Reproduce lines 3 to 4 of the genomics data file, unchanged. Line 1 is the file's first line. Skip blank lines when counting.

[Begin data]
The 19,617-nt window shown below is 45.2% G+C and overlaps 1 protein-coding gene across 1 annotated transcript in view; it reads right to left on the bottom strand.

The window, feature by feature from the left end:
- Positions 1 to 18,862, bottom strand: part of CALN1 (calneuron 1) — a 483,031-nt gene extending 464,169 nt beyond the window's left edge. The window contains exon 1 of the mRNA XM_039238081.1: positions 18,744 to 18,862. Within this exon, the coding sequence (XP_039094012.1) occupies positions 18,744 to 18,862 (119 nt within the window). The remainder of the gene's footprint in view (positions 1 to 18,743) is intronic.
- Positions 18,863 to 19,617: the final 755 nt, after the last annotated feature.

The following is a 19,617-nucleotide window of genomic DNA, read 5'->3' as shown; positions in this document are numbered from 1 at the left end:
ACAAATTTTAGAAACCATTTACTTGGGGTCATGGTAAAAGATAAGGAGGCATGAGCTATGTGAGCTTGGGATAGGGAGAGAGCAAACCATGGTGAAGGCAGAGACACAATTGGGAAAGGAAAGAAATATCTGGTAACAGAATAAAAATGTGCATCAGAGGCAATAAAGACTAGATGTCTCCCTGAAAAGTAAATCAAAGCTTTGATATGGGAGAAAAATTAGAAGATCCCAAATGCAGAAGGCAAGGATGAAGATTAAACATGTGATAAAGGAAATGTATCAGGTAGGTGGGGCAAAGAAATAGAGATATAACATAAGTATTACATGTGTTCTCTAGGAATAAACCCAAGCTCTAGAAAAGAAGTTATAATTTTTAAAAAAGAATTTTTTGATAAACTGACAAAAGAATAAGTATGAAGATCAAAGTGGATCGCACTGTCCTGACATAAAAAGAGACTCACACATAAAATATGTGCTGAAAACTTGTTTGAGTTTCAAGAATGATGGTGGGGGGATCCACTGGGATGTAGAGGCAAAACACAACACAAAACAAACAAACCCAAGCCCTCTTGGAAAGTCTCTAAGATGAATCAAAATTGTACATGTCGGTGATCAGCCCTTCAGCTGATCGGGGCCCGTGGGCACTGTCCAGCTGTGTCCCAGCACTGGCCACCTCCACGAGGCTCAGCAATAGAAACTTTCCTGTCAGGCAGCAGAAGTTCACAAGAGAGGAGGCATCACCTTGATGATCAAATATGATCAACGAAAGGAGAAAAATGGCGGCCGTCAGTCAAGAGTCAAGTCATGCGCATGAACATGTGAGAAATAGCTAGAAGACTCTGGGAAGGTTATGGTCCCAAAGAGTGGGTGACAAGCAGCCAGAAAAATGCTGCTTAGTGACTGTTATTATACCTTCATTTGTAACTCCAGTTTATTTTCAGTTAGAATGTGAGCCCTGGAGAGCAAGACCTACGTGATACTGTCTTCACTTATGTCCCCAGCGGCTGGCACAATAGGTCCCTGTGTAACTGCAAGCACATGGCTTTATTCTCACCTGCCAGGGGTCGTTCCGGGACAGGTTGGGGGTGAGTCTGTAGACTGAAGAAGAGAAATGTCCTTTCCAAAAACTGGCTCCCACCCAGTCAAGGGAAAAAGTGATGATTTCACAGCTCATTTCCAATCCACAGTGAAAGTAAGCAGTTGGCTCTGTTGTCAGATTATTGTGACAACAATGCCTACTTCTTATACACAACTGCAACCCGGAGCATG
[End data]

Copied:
- Positions 1 to 18,862, bottom strand: part of CALN1 (calneuron 1) — a 483,031-nt gene extending 464,169 nt beyond the window's left edge. The window contains exon 1 of the mRNA XM_039238081.1: positions 18,744 to 18,862. Within this exon, the coding sequence (XP_039094012.1) occupies positions 18,744 to 18,862 (119 nt within the window). The remainder of the gene's footprint in view (positions 1 to 18,743) is intronic.
- Positions 18,863 to 19,617: the final 755 nt, after the last annotated feature.